CONTROVERSIAL activist Yassmin Abdel-Magied, who infuriated Australians with her infamous Anzac Day tweet last year, has won a coveted free speech award.
Human rights group Liberty Victoria yesterday announced that Ms Abdel-Magied was awarded the 2018 Young Voltaire Award for being a “role model” to young women, Muslims and migrants.
The former ABC presenter, who moved to London last year after claiming to be the most hated Muslim in Australia, took to social media after receiving the prize to silence her haters.
“I won an award for Free Speech y’all,” Ms Abdel-Magied wrote.
“This one is for all those young Muslims and POC [people of colour] in Aus [sic] and around the world who know their equality is conditional, but know they need to speak anyway.
“And for all of those who tried to silence me … Eat your hearts out.”
The Institute of Public Affairs reportedly hit out at Liberty Victoria for giving Ms Abdel-Magied the award, but the group’s president defended their decision saying she was a “worthy winner” who continues to rise in the face of “despicable” hate.
The no-money prize comes a matter of weeks after Australia’s Human Rights Commission received a complaint about her social media use, Ms Abdel-Magied confirmed on Twitter last month.
The 27-year-old Muslim fled the country last September after months of mounting controversies, which sparked when she famously announced on ABC’s Q&A earlier last year: “Islam to me is the most feminist religion,” during a debate with former Tasmanian senator Jackie Lambie.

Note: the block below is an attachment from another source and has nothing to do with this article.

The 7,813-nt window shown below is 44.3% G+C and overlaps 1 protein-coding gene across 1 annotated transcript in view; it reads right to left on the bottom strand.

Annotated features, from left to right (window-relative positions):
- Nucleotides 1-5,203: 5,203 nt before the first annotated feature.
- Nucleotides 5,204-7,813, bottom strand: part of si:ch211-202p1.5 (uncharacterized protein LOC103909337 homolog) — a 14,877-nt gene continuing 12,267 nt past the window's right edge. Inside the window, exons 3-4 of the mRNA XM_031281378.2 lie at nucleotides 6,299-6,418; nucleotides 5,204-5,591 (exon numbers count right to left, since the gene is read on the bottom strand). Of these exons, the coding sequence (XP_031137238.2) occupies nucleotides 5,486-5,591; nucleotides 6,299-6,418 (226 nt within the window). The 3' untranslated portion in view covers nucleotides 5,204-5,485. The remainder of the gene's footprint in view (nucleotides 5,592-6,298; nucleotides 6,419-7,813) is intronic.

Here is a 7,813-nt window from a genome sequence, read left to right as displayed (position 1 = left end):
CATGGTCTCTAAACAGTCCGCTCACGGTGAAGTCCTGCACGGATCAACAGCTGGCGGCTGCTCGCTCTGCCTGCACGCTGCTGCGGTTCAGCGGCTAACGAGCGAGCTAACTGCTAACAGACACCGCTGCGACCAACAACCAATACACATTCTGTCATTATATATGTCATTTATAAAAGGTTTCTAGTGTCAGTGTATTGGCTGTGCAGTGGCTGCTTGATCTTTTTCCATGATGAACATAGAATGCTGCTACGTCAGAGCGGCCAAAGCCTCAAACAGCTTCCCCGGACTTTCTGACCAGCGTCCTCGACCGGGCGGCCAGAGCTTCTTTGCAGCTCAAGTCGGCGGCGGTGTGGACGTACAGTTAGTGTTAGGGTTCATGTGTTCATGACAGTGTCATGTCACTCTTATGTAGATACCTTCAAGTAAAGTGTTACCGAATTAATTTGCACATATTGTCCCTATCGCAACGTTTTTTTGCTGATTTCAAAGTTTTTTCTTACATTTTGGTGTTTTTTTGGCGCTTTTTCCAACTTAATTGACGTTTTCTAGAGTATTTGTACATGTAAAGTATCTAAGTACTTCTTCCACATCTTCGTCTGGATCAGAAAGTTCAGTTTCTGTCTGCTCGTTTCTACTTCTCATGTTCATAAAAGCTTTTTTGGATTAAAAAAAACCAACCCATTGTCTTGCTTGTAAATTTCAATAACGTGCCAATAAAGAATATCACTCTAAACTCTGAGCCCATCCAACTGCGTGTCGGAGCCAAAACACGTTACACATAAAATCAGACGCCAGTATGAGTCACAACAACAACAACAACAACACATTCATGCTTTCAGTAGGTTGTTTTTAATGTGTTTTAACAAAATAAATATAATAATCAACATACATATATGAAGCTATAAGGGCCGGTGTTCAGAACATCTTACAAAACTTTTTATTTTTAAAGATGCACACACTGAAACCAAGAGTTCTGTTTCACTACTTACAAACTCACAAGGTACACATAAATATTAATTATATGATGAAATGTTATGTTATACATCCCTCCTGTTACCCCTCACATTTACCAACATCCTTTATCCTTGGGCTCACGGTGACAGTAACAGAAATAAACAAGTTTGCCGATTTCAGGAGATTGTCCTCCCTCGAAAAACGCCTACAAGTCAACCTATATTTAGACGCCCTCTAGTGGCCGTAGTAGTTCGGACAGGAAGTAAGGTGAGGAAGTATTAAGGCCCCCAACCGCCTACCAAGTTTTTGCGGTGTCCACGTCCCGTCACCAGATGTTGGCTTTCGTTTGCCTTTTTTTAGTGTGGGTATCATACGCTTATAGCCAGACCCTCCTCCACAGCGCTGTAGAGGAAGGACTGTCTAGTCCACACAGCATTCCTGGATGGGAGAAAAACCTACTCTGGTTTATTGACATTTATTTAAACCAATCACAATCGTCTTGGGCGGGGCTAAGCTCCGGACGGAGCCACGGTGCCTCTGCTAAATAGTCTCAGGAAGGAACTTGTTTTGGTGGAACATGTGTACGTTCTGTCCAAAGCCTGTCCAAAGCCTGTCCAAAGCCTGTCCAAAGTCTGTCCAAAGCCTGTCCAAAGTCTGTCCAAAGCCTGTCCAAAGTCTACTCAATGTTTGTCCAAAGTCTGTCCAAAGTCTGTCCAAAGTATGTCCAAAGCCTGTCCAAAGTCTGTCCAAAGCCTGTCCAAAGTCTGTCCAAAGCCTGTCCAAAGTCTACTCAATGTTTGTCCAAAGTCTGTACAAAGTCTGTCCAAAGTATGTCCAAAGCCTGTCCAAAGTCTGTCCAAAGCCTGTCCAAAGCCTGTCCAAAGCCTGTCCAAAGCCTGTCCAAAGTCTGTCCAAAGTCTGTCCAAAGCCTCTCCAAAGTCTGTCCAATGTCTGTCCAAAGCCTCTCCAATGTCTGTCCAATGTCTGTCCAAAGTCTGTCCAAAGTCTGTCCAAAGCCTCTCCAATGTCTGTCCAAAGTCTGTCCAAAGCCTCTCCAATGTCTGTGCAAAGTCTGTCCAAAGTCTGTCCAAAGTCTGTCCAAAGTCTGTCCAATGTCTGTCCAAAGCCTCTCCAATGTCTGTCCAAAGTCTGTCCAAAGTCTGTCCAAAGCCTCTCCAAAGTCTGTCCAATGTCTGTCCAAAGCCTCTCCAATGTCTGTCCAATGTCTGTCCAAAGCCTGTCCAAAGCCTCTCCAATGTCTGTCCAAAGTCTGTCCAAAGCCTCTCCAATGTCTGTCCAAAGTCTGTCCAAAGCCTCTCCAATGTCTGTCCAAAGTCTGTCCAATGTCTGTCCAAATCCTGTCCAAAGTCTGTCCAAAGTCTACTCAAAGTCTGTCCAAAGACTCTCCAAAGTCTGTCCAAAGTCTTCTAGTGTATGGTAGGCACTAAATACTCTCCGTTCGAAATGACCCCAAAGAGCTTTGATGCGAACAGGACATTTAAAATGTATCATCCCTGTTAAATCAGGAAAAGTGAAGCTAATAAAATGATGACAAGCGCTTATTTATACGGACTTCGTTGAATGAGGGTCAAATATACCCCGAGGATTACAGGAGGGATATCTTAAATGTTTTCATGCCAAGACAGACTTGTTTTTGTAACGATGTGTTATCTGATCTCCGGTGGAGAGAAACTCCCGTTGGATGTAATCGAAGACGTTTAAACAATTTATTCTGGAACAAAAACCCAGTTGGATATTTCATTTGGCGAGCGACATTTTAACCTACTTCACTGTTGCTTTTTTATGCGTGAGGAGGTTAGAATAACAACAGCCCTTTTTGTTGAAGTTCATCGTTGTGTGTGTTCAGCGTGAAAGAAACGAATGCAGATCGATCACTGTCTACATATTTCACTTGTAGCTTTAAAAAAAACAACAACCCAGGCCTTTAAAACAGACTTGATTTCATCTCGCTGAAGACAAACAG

Ms Abdel-Magied caused even more controversy when she shone the spotlight on asylum seekers on Anzac Day posting: “Lest We Forget (Manus, Nauru, Syria, Palestine …).”
She deleted the Facebook post and apologised after a barrage of abuse over the ‘insensitive tweet’, telling The Project she had no idea how bad the reaction would be.
“I thought, ‘I will take it down and apologise’. There were comments underneath. I didn’t look at it but I literally took a nap. It was the last nap I ever took,” she said.
“I was like, I fixed that. I am going to have a nap. It is a public holiday. I woke up and one of my friends messaged me and said, ‘You are on the front page of The Australian’.”
It would seem she didn’t learn from the experience, after tweeting a similar post on Remembrance Day.
That same month, she was criticised for playing the victim and not acknowledge other people’s feelings, after writing an opinion piece for Teen Vogue in which she claimed people of colour were considered “conditionally Australian” and “the moment they step out of line, the country explodes with outrage”.